STD AT 14k$
STD GS 18K$ accessories are just nuts
Not double but BMW is crazyin USA
 

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Like I said before the AT is good but it’s no BMW. Plus the cases and stuff you bolt onto the AT are not half the quality of BMW cases. But the Honda is cheaper.
 

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Personally, I don’t think you can compare the GS to the AT.....yes they are both ‘Adventure’ bikes but they are not built with the same mindset imo.

The GS is like a Range Rover sport, it has 4x4 ability and will deal with most real world situations, but its all about luxury and comfort.....which has a cost (literally) in terms of usability.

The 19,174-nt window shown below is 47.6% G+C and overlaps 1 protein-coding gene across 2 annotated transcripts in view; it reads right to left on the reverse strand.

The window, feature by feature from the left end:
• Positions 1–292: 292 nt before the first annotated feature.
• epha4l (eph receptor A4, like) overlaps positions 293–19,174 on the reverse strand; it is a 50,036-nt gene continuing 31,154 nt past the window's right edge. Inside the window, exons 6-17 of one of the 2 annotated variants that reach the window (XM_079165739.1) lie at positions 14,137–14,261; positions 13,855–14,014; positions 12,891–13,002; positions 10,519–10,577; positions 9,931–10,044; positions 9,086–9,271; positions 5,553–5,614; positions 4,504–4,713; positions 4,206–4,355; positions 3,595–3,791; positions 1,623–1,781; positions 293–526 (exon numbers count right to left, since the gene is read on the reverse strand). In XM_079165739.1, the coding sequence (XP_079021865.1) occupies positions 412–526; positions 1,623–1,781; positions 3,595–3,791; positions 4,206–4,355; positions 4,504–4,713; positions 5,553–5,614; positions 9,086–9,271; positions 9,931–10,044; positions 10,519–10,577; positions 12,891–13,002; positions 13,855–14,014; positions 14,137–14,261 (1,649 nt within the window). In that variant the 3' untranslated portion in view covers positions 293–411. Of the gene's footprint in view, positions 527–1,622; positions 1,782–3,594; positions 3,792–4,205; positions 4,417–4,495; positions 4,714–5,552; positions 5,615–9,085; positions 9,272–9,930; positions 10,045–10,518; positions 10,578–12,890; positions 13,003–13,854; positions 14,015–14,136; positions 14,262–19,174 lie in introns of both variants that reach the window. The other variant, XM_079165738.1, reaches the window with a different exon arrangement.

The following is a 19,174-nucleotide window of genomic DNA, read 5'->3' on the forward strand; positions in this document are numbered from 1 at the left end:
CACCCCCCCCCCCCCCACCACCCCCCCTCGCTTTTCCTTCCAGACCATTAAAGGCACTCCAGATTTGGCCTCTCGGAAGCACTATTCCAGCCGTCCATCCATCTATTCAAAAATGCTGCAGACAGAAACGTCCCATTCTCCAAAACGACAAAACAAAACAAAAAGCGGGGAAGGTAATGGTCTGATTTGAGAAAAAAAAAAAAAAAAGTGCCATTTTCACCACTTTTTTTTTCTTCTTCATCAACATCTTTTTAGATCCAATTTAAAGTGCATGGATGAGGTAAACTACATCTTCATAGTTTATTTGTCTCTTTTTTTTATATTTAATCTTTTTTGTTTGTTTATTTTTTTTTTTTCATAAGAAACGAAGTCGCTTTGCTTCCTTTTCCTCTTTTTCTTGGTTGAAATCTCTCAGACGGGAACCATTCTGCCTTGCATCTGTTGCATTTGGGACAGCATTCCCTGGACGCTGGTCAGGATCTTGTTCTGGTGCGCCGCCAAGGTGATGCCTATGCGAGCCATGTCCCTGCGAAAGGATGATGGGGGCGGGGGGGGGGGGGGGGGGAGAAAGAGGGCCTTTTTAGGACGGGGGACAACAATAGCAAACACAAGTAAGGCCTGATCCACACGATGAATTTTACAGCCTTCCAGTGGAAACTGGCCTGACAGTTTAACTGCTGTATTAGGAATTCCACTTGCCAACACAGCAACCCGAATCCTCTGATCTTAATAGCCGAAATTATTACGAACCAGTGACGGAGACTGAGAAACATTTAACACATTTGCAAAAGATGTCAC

The AT is more like a Land Rover Defender, and comparable to the KTM Adventure bike. It is less luxurious but is more adaptable to the challenges of true globetrotting. It will handle tarmac or offroad with much more ease than the GS, it is paired down in terms technology but thats useful in the back of beyond (access to valves not permitting 😆).

All three bikes are excellent, but like all machines they have their flaws. For me, the AT is easier to live with day to day, I commute / Tour / Scratch on it and it handles the UK roads (which resemble off road at times), and the UK weather very well (all bikes rust if you don't look after them btw).